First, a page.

Three New Faculty in Entomology and Plant Pathology Mark Halfway Point in First Semester

Bode Olukolu

KNOXVILLE, Tenn. — It’s been a whirlwind start for three new faculty members in the University of Tennessee Department of Entomology and Plant Pathology. The department welcomed the new researchers in late 2017 and January 2018, and they are midway through their first semester.

Bode Olukolu (shown top left) joined the department in January as an assistant professor studying the genetics and genomics of plant/plant-microbe interactions. He is working to develop tools that can lead to better understanding of genome structure and function. Prior to his appointment at UT, he worked for two years as a research assistant professor developing genetic and genomic tools for sweet potato improvement at North Carolina State University. As a post-doctoral research scientist, Olukolu undertook studies to identify genetic factors underlying quantitative disease resistance in maize, including understanding the evolution and domestication of maize from its wild ancestor, teosinte. Olukolu also participated in mapping resistance to chestnut blight and root rot diseases.

Olukolu obtained his Ph.D. from Clemson University, where his research entailed dissecting the genetics of chilling requirement and dormancy bud break in apricot. He also conducted research on the genetics and breeding of plantains and bananas, as well as on the genetic diversity of Bambara groundnut at the International Institute of Tropical Agriculture (IITA), which is headquartered in Oyo State, Nigeria. He is a native of Lagos, Nigeria.

Zach Hansen (center left) also joined the Department of Entomology and Plant Pathology in January as an assistant professor and specialty crops pathology extension specialist. Previously he served as a post-doctoral associate at Cornell University in the laboratory of Sarah Pethybridge, where he worked on a fungal disease of table beet called Cercospora leaf spot. He received his Ph.D. in plant pathology at Cornell University where he worked on the economically important disease of potato and tomato called late blight. He received his B.A. and M.S. degrees from Clemson University, where he worked on alternatives to chemical soil fumigation for vegetable disease management. Hansen has also spent time in private industry as an arborist for Bartlett Tree Experts, and a plant pathologist for Zymtronix Catalytic Systems Inc., where he worked on a novel approach to plant disease management using enzymes.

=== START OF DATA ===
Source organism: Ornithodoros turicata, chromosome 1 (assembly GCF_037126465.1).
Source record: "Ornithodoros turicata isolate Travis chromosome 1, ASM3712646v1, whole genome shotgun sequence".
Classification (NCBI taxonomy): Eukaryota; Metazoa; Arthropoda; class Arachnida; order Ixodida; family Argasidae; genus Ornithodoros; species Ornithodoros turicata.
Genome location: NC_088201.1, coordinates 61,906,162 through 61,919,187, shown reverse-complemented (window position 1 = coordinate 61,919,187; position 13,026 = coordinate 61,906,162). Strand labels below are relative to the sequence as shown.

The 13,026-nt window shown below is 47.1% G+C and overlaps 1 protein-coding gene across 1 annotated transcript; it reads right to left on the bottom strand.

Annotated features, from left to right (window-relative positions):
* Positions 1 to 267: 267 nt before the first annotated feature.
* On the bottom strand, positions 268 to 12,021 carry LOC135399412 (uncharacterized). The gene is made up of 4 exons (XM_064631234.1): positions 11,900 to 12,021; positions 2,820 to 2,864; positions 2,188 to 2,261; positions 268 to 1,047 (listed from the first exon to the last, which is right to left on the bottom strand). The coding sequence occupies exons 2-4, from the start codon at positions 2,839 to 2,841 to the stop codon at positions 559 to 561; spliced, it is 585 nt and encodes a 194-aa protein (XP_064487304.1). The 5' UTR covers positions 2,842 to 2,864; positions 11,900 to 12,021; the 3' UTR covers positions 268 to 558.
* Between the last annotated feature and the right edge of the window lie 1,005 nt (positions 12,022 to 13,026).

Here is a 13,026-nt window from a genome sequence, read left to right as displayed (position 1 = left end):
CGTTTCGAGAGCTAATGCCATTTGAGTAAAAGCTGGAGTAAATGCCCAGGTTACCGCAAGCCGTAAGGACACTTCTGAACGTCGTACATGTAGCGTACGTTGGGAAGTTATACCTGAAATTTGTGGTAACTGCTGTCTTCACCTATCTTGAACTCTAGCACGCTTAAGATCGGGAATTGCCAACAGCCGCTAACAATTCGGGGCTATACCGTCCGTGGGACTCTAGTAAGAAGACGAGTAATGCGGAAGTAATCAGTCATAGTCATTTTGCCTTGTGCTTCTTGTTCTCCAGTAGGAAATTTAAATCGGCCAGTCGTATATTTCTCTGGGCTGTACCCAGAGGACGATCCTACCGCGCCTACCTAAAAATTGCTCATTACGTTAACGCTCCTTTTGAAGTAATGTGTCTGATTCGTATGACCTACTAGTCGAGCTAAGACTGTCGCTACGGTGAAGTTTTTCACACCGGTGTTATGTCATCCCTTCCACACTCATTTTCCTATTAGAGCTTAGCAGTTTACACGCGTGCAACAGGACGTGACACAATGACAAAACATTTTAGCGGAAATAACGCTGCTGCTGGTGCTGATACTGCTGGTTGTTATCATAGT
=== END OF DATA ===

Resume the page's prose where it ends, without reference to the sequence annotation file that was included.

At UT, Hansen will support Tennessee’s specialty crops industry through extension education and applied plant pathology research. Hansen is originally from Wilmington, New York ― near Lake Placid ― and currently resides in Maryville.

Although she is not new to the Department of Entomology and Plant Pathology, having served since 2011 as a research assistant professor, Denita Hadziabdic (bottom left) was welcomed by the department as an assistant professor in November 2017. Her research focuses on population genetics of fungal plant pathogens, population biology, forest health, forest pathology, and diversity and conservation efforts principally for U.S. native plants and trees. At UT, her recent research has focused on understanding host-pathogen-vector interactions within members of the Thousand Cankers Disease (TCD) complex. Within this complex, the fungus, Geosmithia morbida, is vectored by the walnut twig beetle, Pityophthorus juglandis, and has been associated with disease outbreaks in walnut trees. The unique relationship of the host-pathogen-vector complex can result in significant evolutionary pressure for the pathogen, thus shaping the genome of G. morbida in ways that have not yet been documented in fungi. Hadziabdic is currently investigating a genome-enabled approach focused on G. morbida that will provide a better understanding of the biology of the pathogen involved in TCD and identify candidate genes and functions required for pathogenesis.

Hadziabdic also intends to devote research and teaching efforts to preserve biodiversity in North American forests and to limit the impact of forest diseases by providing an understanding of the evolutionary dynamics, diversity and disease ecology of environmentally, socially and economically significant tree species. Her lab is also involved in a number of conservation genetics projects focused on endangered and endemic plants in Ghana, Africa. Although Hadziabdic obtained her B.S., M.S. and Ph.D. degrees in the U.S., she is a native of Sarajevo, Bosnia. 

DeWayne Shoemaker, EPP department head, is excited to welcome the new faculty. “We are extremely excited to have all three young faculty join our department. They each bring unique expertise that will strengthen our abilities to accomplish our mission, and that of the Institute, to improve the lives of all the people in Tennessee and across the world.”

The University of Tennessee Institute of Agriculture celebrates 50 years of excellence in providing Real. Life. Solutions. through teaching, discovery and service.​.



Patricia McDaniels, UTIA Marketing and Communications, 615-835-4570,


Download higher resolution images of Bode Olukolu, Zach Hansen or Denita Hadziabdic.
All images courtesy UTIA.​